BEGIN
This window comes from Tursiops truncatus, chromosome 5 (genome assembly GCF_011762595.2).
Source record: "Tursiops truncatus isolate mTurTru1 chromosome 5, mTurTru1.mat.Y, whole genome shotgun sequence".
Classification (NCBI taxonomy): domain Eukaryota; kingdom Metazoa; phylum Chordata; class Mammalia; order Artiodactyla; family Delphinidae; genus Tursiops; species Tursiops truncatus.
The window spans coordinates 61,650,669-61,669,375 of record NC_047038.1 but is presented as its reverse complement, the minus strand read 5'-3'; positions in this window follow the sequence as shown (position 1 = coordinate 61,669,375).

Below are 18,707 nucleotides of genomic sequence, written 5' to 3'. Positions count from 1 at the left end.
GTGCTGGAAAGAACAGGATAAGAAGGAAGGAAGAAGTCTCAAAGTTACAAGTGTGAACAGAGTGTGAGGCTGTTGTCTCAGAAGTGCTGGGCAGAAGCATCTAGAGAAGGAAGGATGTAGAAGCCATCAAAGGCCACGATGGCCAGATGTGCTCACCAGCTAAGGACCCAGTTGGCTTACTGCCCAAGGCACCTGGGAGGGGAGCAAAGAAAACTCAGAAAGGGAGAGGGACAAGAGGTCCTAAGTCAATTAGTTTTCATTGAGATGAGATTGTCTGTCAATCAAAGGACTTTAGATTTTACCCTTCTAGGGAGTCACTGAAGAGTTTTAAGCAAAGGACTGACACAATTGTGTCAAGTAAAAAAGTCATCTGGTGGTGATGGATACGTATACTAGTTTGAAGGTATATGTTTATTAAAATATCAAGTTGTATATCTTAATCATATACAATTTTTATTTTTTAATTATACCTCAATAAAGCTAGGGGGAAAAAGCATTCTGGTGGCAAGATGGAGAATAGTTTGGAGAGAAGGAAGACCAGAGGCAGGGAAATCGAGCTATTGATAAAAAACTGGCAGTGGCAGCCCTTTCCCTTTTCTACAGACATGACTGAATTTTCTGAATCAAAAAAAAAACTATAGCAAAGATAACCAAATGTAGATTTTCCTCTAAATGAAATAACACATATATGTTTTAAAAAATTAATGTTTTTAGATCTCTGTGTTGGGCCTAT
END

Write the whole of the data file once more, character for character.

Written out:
This window comes from Tursiops truncatus, chromosome 5 (genome assembly GCF_011762595.2).
Source record: "Tursiops truncatus isolate mTurTru1 chromosome 5, mTurTru1.mat.Y, whole genome shotgun sequence".
Classification (NCBI taxonomy): domain Eukaryota; kingdom Metazoa; phylum Chordata; class Mammalia; order Artiodactyla; family Delphinidae; genus Tursiops; species Tursiops truncatus.
The window spans coordinates 61,650,669-61,669,375 of record NC_047038.1 but is presented as its reverse complement, the minus strand read 5'-3'; positions in this window follow the sequence as shown (position 1 = coordinate 61,669,375).

Below are 18,707 nucleotides of genomic sequence, written 5' to 3'. Positions count from 1 at the left end.
GTGCTGGAAAGAACAGGATAAGAAGGAAGGAAGAAGTCTCAAAGTTACAAGTGTGAACAGAGTGTGAGGCTGTTGTCTCAGAAGTGCTGGGCAGAAGCATCTAGAGAAGGAAGGATGTAGAAGCCATCAAAGGCCACGATGGCCAGATGTGCTCACCAGCTAAGGACCCAGTTGGCTTACTGCCCAAGGCACCTGGGAGGGGAGCAAAGAAAACTCAGAAAGGGAGAGGGACAAGAGGTCCTAAGTCAATTAGTTTTCATTGAGATGAGATTGTCTGTCAATCAAAGGACTTTAGATTTTACCCTTCTAGGGAGTCACTGAAGAGTTTTAAGCAAAGGACTGACACAATTGTGTCAAGTAAAAAAGTCATCTGGTGGTGATGGATACGTATACTAGTTTGAAGGTATATGTTTATTAAAATATCAAGTTGTATATCTTAATCATATACAATTTTTATTTTTTAATTATACCTCAATAAAGCTAGGGGGAAAAAGCATTCTGGTGGCAAGATGGAGAATAGTTTGGAGAGAAGGAAGACCAGAGGCAGGGAAATCGAGCTATTGATAAAAAACTGGCAGTGGCAGCCCTTTCCCTTTTCTACAGACATGACTGAATTTTCTGAATCAAAAAAAAAACTATAGCAAAGATAACCAAATGTAGATTTTCCTCTAAATGAAATAACACATATATGTTTTAAAAAATTAATGTTTTTAGATCTCTGTGTTGGGCCTAT